How Website Speed Affects your Search Engine Rankings
When we talk about website speed, we are referring to how quickly a browser is able to load a page on a website. If you have a slow to load website, chances are you will lose visitors. On the other hand, if you have a fast to load website, you stand a better chance of getting more traffic. If you get more traffic, it stands to reason you will have better conversion rates.
Why Is Site Speed Important?
Studies and research have shown that the speed of a site effects the conversion rate. Users will stay on a fast loading website, and it has been proven that this increases conversion rates. Many large companies, and well known brands across the World have said that when there has been a decrease in site speeds, that they have had fewer conversion rates. As a result, improving site performance is a huge part of conversion rate optimization.
Bounce Rate means the percentage of users who leave a website after viewing just one page. Studies have found that users will click away a lot faster if the page does not load quickly. BBC found that they lost 10% of their users for every second it took for a page to load.
SEO Best Practices:
Mobile optimisation and a website’s performance on mobile devices is very important for SEO. Google will prioritise getting information to users quickly, and therefore site performance is an important factor.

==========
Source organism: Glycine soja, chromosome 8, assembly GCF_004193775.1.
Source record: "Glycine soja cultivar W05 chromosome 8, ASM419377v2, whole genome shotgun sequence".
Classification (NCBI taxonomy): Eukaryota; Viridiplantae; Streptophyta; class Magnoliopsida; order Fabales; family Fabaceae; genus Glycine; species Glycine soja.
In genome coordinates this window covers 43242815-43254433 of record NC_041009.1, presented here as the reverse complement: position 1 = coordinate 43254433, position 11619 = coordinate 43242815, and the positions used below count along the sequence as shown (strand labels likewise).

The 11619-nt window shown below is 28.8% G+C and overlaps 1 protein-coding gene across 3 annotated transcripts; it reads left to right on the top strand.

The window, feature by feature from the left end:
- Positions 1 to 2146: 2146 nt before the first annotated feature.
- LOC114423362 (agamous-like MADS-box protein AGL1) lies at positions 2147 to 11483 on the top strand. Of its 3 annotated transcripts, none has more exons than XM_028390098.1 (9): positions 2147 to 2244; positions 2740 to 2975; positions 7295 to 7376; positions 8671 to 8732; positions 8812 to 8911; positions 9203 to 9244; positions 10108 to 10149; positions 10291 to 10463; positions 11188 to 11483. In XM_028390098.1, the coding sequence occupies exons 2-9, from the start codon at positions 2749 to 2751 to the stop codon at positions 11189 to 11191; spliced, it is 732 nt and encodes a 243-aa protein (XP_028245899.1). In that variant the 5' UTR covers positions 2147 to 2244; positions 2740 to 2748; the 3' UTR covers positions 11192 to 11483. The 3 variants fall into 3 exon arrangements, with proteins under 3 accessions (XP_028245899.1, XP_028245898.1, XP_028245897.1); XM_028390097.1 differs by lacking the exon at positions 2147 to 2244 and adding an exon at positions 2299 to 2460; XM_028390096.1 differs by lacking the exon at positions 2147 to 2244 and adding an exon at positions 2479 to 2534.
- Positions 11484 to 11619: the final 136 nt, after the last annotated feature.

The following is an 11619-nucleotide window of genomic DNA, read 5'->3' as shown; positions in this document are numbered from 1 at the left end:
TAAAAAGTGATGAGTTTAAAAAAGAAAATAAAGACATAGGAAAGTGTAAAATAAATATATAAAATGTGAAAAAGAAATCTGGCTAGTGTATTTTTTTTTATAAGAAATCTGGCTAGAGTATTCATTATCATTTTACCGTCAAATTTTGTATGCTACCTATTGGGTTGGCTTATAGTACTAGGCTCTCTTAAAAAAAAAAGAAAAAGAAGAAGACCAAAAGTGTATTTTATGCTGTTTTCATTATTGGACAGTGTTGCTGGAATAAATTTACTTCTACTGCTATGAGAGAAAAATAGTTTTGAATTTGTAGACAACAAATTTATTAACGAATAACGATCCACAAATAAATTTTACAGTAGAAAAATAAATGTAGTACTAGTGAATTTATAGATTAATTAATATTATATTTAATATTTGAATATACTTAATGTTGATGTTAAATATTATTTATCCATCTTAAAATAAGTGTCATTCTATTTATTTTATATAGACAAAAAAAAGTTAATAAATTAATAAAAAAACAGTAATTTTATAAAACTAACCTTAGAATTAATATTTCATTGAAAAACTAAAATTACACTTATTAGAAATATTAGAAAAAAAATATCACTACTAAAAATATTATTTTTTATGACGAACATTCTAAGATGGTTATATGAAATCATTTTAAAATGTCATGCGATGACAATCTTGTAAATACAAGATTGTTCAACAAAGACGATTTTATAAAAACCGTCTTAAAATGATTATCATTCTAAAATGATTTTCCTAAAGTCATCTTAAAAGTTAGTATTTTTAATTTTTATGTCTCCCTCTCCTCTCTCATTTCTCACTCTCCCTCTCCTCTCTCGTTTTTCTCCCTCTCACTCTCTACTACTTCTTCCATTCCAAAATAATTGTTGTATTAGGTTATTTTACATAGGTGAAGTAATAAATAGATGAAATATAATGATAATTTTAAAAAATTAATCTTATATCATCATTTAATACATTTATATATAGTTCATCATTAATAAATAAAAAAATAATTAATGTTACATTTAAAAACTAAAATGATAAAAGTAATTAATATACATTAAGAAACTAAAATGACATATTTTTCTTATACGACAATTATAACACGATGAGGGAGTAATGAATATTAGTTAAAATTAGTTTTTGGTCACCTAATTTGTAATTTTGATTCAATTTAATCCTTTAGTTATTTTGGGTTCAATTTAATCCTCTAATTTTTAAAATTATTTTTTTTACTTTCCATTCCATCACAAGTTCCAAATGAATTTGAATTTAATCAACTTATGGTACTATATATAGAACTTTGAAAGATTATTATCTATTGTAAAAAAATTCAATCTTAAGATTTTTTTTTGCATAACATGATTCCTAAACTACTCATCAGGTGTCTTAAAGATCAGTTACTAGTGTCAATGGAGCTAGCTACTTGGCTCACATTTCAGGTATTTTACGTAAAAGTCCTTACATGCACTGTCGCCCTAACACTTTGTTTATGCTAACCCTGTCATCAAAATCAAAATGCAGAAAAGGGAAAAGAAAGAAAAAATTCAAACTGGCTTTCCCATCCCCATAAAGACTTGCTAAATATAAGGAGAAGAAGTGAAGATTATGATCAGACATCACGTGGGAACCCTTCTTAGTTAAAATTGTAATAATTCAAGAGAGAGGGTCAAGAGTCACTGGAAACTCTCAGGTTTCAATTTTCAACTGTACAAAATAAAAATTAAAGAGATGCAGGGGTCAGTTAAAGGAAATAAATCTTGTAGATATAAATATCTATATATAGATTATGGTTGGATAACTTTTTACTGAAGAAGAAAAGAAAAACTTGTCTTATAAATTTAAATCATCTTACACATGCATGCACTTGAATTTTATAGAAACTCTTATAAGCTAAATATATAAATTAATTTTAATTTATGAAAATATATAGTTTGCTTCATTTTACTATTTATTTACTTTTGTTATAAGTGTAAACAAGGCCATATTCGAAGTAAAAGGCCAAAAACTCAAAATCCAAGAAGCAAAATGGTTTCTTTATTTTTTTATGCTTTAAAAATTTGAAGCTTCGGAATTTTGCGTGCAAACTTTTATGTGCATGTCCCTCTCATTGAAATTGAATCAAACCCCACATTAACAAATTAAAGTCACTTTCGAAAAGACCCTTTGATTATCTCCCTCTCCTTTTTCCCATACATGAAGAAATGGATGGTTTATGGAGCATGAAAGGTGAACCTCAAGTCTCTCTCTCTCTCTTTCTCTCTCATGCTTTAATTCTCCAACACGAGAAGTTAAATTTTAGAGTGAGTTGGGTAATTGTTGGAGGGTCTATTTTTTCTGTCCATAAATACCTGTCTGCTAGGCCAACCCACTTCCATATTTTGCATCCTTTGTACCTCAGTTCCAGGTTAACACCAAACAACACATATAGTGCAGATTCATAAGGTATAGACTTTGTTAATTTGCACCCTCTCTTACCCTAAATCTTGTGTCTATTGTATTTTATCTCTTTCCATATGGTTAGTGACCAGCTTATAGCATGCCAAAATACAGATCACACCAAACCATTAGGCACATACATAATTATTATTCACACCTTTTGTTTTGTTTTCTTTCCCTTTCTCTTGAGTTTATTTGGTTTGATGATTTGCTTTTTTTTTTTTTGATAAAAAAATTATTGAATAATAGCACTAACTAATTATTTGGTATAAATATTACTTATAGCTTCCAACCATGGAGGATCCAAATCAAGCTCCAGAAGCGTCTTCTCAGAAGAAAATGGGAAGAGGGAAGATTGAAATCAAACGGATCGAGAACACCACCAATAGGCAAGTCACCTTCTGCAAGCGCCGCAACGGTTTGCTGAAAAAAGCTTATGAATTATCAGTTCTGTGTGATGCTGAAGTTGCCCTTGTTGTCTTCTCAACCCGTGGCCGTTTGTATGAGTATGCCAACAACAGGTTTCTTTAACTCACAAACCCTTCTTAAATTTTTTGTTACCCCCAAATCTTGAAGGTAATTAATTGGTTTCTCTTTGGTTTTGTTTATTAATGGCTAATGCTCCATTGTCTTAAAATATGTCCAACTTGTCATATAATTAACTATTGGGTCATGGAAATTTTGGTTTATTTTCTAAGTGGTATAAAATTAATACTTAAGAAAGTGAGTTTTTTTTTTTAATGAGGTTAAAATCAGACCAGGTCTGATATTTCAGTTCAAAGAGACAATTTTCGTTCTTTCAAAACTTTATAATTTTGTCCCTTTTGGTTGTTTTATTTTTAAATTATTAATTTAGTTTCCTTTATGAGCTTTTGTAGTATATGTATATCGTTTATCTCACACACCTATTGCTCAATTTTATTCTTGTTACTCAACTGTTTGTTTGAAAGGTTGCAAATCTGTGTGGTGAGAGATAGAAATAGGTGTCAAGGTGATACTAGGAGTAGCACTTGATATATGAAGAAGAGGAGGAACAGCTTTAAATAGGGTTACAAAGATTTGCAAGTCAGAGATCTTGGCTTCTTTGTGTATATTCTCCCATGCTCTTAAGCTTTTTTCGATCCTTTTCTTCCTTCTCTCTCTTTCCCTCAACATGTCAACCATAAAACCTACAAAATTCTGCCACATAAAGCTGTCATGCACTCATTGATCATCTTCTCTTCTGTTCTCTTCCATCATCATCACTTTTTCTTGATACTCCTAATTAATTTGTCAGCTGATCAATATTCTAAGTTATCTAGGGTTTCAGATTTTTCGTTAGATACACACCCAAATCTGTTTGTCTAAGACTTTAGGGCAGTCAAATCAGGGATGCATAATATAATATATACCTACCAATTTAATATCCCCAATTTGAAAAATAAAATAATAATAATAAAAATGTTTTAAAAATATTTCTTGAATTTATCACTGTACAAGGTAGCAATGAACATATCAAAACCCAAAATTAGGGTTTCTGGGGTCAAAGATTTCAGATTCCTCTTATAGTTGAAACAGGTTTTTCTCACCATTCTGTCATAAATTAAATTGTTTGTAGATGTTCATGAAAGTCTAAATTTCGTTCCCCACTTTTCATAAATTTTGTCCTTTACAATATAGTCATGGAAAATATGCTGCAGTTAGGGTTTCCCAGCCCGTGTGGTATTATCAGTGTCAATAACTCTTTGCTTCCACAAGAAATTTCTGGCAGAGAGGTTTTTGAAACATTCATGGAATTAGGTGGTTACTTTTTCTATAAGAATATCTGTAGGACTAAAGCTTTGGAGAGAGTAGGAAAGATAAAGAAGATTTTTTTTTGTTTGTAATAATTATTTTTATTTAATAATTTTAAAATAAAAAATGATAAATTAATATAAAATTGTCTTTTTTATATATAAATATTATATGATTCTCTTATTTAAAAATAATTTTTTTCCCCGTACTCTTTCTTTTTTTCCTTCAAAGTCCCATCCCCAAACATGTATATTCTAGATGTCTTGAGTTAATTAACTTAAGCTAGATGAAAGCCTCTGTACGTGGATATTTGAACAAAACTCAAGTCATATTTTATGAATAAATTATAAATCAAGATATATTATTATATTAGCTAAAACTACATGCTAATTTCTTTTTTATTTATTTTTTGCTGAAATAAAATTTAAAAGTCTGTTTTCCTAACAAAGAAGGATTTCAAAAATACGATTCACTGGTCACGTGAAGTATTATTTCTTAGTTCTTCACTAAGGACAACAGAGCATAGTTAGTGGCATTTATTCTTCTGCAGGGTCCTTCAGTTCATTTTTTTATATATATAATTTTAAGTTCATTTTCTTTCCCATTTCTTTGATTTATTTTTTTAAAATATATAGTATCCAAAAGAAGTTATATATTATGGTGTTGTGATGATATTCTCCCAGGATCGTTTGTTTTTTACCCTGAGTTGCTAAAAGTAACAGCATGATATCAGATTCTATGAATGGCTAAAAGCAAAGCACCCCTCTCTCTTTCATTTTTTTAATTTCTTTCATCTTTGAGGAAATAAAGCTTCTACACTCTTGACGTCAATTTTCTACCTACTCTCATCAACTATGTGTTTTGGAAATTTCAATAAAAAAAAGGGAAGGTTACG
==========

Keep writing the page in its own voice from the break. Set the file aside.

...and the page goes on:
We all know how frustrating it is when a website or application takes ages to load. This creates a bad user experience, and companies will find that they will lose visitors. Lost visitors will inevitably result in lost revenue.
What Factors Affect Site Speed?
The other problem that can be experienced is Network slowness. Even if the page is lightweight, it can be slowed down due to network conditions. Your local network equipment and the ISP service all impact the network connectivity. Another issue, which although out of developers hands, is when mobile devices are connected via 3G or 4G, without WiFi, will see a decrease in connectivity. A solution to this would be to use minification, compression and consider hosting with a CDN.
If content has to travel far, this causes a high rate of network latency. This might result when CSS files are hosted in New York, images are hosted in Russia, and a user is trying to connect to the website in New Zealand. The latency will be very high and will cause dramatic slow loading times.